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Sweden weighs up ESG law for euro 80bn AP funds and ‘next step’ ESG investments

Govt report proposes lifting voting restrictions on AP7 fund.

The Swedish government looks set to enshrine clear environmental, social and governance (ESG) investing rules into the legal framework of the management of the country’s giant AP pension buffer funds, which run approximately €80bn in assets to cover the country’s future pension liabilities. A report initiated by the government has also recommended that the AP funds take what it said was the ‘next step’ in ESG integration by developing investment strategies that specifically incorporate ESG aspects across all asset classes, not just listed shares. The report, overseen by Ulla-Carin Giertz, former head of asset management at the Swedish Legal, Financial and Administrative Services Agency, said the funds could also adopt targets that would limit the total carbon emissions of their investment portfolios. The Swedish AP funds (AP-1, AP-2, AP-3, AP-4, and AP-6 – AP-5 no longer exists) were created in 2001 and their initial legal framework obliged them only to take into account ESG factors with scant further reference as to what that might entail. The new report, titled: ‘Ethics, environment and pensions’, produced by the Committee on ESG issues for the Swedish National Pension Funds, said that the ESG remit needed to be more closely defined and working methods improved, including co-operation on ESG research and engagement, notablywith Swedish companies. It said: “In future, the funds should work more proactively and seek to integrate sustainability aspects into the investment management process.” In a related move, the report has also recommended that restrictions on corporate voting rights at the €7bn AP-7 fund be removed. AP7 differs from its AP peers because it is a default fund for non-choosers under the Swedish PPM defined contribution pensions system whereby Swedes get to choose a mutual fund into which they invest a portion of their social security payments. The report said the adoption of a set of ESG principles based on international conventions would strengthen public trust in the AP public pensions savings. It said that to date the consideration of ESG factors in investments by the funds had “not shown any demonstrably adverse effects”. Other proposals include an annual evaluation of the AP funds’ ESG work by the government and the building up of internal ESG analytical skills by the funds.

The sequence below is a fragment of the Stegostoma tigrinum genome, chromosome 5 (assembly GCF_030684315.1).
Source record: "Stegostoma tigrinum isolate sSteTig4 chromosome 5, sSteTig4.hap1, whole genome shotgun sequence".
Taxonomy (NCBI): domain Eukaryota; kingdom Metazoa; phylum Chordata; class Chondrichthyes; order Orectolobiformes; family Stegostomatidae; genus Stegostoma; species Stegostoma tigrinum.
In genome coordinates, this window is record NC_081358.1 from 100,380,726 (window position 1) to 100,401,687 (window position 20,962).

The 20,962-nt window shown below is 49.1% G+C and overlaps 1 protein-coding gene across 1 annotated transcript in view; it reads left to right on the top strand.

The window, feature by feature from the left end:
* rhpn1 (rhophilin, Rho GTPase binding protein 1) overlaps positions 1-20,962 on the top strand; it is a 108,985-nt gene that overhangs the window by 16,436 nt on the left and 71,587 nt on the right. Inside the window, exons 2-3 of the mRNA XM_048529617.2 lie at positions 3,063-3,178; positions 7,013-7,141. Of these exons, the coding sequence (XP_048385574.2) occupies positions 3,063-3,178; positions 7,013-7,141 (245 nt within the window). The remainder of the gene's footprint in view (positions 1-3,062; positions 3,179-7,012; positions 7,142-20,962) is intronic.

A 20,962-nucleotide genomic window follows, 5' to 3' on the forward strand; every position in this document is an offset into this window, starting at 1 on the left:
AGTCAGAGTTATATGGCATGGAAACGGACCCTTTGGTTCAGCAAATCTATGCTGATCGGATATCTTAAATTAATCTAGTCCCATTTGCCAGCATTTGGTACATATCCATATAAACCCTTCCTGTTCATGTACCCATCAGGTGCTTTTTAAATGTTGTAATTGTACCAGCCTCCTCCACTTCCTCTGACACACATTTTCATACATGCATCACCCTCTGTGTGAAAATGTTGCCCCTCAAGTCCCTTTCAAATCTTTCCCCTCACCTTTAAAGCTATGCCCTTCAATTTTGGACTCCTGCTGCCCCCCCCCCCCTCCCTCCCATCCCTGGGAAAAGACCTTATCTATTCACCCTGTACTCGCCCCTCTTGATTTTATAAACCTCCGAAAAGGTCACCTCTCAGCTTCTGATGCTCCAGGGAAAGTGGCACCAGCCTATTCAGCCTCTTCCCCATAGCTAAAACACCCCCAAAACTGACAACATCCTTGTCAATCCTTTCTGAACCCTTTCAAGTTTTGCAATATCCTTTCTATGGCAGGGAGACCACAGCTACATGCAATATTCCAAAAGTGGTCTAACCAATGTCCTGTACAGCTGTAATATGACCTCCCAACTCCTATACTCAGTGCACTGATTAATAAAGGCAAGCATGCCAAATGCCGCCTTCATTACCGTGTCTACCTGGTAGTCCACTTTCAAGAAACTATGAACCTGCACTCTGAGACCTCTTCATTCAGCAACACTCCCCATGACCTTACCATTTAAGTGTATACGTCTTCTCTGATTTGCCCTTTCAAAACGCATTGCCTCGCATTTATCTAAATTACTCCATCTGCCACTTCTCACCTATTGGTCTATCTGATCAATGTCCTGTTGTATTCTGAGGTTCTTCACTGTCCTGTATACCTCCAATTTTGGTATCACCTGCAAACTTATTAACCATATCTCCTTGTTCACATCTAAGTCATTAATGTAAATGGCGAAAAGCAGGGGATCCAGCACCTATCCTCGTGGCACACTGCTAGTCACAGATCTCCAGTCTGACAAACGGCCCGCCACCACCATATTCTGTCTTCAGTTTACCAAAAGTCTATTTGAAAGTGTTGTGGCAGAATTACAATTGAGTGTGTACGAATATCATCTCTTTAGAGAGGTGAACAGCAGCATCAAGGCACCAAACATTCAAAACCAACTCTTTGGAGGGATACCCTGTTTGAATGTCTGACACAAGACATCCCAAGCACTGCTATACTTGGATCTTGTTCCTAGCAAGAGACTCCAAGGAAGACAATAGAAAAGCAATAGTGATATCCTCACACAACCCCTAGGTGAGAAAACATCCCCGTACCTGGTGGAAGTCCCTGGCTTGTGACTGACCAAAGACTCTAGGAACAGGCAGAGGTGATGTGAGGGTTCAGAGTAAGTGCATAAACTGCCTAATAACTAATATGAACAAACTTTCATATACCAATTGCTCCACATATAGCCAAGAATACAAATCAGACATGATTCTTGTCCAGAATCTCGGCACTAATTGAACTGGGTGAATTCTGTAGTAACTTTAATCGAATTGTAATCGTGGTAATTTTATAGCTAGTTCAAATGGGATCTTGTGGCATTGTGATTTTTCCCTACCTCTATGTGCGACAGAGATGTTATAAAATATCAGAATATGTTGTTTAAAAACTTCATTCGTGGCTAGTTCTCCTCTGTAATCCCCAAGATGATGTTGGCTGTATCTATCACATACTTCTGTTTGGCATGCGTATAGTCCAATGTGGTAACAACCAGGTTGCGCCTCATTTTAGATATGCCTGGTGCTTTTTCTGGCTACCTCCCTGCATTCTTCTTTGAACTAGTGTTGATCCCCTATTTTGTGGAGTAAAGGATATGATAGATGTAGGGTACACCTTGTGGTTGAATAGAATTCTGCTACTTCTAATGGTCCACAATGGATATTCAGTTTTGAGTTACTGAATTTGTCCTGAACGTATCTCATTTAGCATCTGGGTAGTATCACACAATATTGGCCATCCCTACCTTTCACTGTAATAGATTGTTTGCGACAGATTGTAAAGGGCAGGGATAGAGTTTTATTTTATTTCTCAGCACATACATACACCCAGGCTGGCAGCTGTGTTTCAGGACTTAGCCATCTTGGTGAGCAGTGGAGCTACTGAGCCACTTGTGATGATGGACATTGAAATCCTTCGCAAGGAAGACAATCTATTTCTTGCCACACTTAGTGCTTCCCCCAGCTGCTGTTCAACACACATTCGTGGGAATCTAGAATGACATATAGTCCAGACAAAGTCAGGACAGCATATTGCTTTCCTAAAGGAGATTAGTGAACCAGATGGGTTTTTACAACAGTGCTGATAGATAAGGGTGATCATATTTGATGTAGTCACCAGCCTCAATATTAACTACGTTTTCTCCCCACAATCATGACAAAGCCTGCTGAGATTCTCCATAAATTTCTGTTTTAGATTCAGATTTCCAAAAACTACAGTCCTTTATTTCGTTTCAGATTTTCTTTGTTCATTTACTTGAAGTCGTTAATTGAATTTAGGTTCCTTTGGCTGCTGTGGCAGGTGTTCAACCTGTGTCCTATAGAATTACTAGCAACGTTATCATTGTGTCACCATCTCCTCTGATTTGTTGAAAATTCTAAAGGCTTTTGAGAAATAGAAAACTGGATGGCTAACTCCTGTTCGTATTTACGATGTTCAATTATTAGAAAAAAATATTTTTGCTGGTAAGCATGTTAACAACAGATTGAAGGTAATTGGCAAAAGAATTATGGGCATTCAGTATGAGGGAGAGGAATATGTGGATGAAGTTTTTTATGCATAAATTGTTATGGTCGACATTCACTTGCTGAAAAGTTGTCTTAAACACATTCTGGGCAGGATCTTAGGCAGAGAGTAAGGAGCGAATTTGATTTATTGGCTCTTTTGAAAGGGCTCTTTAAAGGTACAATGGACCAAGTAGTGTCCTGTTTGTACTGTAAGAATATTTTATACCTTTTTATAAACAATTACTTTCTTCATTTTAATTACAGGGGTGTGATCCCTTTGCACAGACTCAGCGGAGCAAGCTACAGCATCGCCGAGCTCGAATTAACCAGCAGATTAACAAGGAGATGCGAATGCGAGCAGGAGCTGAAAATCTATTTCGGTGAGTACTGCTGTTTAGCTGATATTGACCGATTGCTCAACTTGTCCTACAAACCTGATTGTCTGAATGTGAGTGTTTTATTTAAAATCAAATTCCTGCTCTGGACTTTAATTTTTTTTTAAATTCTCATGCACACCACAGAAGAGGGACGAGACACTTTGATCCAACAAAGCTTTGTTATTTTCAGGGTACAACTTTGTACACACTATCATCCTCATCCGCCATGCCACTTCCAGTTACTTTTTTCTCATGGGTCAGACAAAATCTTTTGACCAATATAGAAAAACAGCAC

Separately, the Ethical Council for the AP funds, which advises the first four AP funds on engagements and exclusions, has issued its annual report for 2008, which lists 13 companies that the Council is currently engaging with on issues of concern.
Link to Ethical Council report